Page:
Hospital Life: From Anesthesiology to Zebras

by Lorien E. Menhennett

I belong in the hospital.

Not because I’m deathly ill (thank goodness), but because I want to work there someday.

I’m on spring break this week, and had the opportunity to shadow two physicians: an ICU director (a pulmonologist, Dr. Saunders*) and an anesthesiologist (Dr. Matthews*). Not only am I fascinated and intrigued with what they do, but (call me crazy here) I really like the hospital environment. Of course, the ICU and the OR are very different places, but I enjoyed things about them both. In this blog post, I will describe some of what I observed and learned in both the ICU and the OR, and why I find these places so interesting and compelling. I will also attempt to impart some of the passion and compassion I witnessed both of these days.

Day 1: ICU. 

I began my day at a local community hospital ICU by going on rounds. For those of you who have never gone on rounds, it’s quite an overwhelming experience. Total information overload. Dr. Saunders, the hospitalist, pharmacist, cadre of interns, and I circled the ICU, stopping in front of each room, going over each patient’s current status. Which, for patients in the ICU, is pretty detailed: recent labs, overnight events, medications, lines, and so on. The interns were in charge of relaying all of this information and then answering questions about what it all meant. What did it mean that Mr. Smith’s potassium level was low? What did it mean that Mrs. Jones’s renal function had worsened? And more importantly, what would you do about it?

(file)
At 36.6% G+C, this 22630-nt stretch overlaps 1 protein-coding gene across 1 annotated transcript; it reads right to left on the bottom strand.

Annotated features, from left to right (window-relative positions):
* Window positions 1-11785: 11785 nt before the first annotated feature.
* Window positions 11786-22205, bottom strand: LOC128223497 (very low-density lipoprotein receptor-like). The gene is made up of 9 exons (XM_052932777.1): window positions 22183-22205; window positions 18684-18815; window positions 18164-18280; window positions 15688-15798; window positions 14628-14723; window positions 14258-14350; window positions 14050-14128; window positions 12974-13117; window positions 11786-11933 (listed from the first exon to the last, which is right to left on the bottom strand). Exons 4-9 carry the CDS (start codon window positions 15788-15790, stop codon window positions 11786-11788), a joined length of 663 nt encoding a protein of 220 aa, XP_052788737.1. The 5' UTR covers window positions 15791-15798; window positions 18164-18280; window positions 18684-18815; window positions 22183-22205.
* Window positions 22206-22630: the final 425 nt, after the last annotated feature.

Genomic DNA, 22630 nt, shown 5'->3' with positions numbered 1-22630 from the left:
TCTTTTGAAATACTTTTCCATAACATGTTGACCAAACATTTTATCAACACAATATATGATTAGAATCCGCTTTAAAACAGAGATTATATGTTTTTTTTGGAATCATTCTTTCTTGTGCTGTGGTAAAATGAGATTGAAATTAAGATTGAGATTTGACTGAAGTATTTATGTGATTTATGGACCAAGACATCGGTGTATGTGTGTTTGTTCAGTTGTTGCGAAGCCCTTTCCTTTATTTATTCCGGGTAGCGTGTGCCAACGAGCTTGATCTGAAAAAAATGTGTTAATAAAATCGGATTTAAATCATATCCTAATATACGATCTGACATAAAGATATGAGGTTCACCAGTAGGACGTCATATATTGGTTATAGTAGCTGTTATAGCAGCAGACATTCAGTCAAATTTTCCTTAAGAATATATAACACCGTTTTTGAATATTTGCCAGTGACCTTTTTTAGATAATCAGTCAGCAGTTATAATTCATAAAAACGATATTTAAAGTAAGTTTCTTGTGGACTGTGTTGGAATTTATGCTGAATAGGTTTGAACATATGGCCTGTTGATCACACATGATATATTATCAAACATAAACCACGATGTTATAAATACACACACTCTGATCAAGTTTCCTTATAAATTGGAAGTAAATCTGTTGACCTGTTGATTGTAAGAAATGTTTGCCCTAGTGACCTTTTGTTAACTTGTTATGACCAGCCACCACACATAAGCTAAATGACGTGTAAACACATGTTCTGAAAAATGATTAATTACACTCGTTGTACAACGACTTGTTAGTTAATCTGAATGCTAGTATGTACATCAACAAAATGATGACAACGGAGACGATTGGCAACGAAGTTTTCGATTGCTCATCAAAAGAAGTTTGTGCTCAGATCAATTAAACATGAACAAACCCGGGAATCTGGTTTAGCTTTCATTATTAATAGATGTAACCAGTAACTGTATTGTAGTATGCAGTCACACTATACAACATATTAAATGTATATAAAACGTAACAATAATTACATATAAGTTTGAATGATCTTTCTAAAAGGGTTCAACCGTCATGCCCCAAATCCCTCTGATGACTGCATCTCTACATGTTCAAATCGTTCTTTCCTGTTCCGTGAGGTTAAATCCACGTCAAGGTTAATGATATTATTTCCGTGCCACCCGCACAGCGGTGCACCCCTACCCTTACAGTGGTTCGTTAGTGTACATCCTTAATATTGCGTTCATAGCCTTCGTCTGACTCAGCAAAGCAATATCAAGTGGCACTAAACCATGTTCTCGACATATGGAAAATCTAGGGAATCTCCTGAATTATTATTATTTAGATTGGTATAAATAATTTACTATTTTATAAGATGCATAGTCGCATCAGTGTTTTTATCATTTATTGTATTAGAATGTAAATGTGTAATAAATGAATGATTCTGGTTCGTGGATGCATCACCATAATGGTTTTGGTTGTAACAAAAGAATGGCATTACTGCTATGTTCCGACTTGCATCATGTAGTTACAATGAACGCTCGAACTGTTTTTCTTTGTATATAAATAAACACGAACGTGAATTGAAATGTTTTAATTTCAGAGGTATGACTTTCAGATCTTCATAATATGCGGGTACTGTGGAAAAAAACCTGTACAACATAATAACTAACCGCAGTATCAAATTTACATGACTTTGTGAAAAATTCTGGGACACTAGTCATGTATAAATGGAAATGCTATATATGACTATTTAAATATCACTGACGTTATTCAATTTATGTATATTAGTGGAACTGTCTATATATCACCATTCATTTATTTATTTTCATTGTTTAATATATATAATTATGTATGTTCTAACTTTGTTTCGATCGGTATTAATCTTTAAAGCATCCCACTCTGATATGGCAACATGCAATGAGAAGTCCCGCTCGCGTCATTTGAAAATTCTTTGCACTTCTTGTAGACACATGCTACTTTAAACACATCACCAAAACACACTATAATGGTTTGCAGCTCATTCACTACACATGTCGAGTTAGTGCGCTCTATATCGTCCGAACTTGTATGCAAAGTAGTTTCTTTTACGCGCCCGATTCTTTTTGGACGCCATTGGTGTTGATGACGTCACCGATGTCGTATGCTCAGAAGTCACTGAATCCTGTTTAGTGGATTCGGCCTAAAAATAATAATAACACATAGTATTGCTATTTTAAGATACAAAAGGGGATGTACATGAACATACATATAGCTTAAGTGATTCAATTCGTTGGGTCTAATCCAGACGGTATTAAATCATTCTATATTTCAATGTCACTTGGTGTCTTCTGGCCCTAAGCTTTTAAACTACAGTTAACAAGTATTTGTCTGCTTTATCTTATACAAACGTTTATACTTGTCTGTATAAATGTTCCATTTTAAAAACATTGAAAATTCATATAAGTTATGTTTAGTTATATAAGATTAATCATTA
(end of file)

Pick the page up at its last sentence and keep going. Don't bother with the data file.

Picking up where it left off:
Acronyms flew like geese on a fall day, but I quickly caught on to what at least a few of them meant. “SBT” — spontaneous breathing trial — is a particularly important one in the ICU for patients who are on a ventilator. SBTs are a good predictor of whether a patient will be able to breathe on their own, off the vent. And getting the patient off a ventilator as soon as possible is key, because the longer someone is on a ventilator, the more likely they will stay on one.

I was incredibly impressed with the hospitalist, who really took the reins of rounds. He had an amazing memory for both the big picture of a patient’s prognosis (are they ready to come off the ventilator any time soon) and for the minute details (what their most recent ABG — arterial blood gas — showed). He also integrated teaching so seamlessly into the process, coaching and correcting, but not criticizing, the interns.